Training the New Hire

Posted on Friday, Nov 16, 2018

Interning in D.C. has been one of, if not the, best experiences in my life up to this point. My time in the International Trade Administration (ITA) has given me so much opportunity for growth, reflection, networking, and other experiences that will only increase in value down the road. My time at ITA has not been without its struggles however. As fate would have it, the person who would have been the direct supervisor for me and the other intern left shortly before we were to start. Though temporary staff covered her position during the first month of our internship, this put us in the intriguing position of teaching the replacement once October rolled around. Here’s how we did it.
 
Step 1: Be patient. The person you’re training will (hopefully) be very eager to learn how to do their job as quickly as possible. This will involve a lot of them looking over your shoulder, and you taking several times longer to complete a task, so they can keep up. That’s good! The only way they can learn is by watching you at first, so give them every opportunity you can to do that.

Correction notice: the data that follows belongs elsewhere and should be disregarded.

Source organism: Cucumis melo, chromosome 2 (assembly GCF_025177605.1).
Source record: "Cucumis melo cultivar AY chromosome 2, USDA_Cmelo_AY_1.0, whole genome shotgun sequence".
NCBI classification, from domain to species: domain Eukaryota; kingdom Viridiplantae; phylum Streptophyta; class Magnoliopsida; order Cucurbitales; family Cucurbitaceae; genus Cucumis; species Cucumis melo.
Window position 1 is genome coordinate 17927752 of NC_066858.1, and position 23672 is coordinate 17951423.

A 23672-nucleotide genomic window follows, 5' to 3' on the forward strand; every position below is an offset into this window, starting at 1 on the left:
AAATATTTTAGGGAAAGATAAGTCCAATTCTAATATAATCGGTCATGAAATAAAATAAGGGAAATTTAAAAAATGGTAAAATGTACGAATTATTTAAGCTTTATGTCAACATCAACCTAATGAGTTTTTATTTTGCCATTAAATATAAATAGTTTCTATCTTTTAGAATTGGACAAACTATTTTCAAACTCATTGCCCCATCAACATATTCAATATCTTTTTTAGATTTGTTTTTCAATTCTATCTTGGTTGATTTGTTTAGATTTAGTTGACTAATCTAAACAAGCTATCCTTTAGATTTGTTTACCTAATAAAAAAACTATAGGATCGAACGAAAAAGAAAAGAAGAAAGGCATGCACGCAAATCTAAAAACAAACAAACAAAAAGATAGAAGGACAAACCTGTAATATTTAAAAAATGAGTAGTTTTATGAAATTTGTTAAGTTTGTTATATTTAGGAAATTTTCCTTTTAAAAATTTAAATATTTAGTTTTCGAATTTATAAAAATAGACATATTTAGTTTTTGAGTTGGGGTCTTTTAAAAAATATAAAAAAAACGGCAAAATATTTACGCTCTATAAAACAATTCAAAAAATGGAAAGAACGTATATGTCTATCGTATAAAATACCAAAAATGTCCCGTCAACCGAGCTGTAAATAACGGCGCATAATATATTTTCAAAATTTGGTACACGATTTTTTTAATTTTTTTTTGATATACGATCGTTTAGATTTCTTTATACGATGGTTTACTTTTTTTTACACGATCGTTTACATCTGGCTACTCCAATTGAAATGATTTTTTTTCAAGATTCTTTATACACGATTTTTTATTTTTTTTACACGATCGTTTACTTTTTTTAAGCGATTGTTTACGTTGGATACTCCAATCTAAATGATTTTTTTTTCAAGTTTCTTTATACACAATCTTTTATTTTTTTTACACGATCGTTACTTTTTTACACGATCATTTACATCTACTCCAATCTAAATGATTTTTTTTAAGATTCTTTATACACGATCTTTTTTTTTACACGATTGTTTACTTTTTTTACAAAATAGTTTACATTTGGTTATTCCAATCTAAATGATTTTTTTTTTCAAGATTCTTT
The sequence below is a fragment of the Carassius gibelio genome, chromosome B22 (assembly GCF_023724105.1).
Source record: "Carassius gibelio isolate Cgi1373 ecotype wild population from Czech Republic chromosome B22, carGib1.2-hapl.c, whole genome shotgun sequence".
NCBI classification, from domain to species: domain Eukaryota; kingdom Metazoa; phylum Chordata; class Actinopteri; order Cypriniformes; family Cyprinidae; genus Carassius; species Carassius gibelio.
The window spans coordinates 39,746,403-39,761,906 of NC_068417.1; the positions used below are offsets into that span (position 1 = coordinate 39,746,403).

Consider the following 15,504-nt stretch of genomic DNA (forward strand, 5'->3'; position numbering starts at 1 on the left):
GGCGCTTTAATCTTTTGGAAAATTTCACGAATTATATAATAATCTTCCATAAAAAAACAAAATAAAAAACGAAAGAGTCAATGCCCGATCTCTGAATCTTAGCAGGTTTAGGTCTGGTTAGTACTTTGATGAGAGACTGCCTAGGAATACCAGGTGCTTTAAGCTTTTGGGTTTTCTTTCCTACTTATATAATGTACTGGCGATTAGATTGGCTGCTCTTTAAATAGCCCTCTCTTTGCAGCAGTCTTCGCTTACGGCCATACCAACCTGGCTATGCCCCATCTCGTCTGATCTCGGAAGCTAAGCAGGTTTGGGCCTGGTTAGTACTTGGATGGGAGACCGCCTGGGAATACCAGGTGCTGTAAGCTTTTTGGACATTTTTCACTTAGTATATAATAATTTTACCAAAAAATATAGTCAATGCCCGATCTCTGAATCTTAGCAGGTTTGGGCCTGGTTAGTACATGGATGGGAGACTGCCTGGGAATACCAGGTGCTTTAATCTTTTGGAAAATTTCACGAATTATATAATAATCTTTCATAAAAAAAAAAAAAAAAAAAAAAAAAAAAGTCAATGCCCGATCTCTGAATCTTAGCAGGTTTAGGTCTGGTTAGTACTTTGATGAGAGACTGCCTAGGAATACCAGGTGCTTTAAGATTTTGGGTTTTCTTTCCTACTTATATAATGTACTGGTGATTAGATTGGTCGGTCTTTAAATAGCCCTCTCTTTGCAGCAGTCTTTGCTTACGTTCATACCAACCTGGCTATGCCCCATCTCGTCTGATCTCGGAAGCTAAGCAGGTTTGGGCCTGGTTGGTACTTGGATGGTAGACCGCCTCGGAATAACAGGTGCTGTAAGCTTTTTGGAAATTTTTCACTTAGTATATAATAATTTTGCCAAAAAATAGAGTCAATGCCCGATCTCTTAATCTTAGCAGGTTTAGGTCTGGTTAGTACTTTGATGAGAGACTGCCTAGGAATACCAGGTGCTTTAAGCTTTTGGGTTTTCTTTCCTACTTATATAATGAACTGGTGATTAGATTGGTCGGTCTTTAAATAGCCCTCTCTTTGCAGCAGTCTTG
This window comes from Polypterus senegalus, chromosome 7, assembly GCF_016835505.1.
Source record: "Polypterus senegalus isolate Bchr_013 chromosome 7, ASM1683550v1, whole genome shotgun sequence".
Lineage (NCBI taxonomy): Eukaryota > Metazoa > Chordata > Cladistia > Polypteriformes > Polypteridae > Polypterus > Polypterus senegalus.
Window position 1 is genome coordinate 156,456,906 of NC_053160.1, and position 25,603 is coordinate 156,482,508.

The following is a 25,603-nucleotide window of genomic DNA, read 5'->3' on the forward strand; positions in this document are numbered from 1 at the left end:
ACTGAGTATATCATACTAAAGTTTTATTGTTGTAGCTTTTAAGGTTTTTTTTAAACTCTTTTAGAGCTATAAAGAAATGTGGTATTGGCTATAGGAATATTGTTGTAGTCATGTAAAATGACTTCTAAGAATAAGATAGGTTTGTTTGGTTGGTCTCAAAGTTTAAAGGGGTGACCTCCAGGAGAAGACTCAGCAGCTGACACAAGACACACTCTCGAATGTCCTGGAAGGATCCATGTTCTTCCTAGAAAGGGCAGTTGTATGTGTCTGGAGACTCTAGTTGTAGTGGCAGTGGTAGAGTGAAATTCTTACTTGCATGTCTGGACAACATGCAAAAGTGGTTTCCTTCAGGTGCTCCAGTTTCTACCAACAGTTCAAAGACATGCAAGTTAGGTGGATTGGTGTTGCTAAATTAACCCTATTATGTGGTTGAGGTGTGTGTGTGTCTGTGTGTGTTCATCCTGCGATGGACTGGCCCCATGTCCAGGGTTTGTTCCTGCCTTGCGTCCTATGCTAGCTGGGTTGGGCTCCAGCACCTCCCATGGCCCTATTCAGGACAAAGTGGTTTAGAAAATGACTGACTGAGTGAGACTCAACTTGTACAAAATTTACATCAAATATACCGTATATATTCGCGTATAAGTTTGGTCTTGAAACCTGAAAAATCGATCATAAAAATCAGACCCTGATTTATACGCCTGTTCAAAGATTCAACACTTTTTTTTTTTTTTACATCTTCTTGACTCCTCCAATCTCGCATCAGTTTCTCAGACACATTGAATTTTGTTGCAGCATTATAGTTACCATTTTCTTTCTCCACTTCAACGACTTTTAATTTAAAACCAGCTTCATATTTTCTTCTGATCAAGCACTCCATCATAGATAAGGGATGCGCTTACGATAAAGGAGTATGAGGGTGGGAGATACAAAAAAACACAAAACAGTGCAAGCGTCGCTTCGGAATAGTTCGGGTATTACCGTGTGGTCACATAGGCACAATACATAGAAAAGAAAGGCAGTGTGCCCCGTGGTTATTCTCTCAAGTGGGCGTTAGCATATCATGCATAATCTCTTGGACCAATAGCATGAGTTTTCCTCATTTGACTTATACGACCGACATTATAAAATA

Step 2: Be humble. Look, you’re an intern. In my case, I’d only been doing the job for a month before it became time for me to turn around and teach someone else how to do it. I did not have all the answers. And when the moments arise when you’re asked a question you don’t know the answer to admit it and go find someone who does. You’re not helping the trainee or yourself by pretending to know more than you do.
 
Step 3: Be kind. This is D.C. one of the most transient cities in the nation. Everybody's from somewhere else, and in my case, the new hire had just moved here a few days ago and new virtually no one in the city. Be friendly, get to know them, show them cool spots to get lunch near the office. You don’t have to be best friends with your coworkers to work well together, but a little comradery never hurt anyone.
 
Put the above steps together, and voila you have one successfully trained employee. Now I realize it is unlikely that whoever is reading this will find themselves in this exact situation. But the point is whatever office you end up in, on the Hill, in an agency, or somewhere else, you’re going to be put in new situations you never even considered. Whatever those situations happen to be, jump in and make the most of it.

Grant Cook
U.S. Commercial Service - International Trade Administration
Washington, D.C. | fall 2018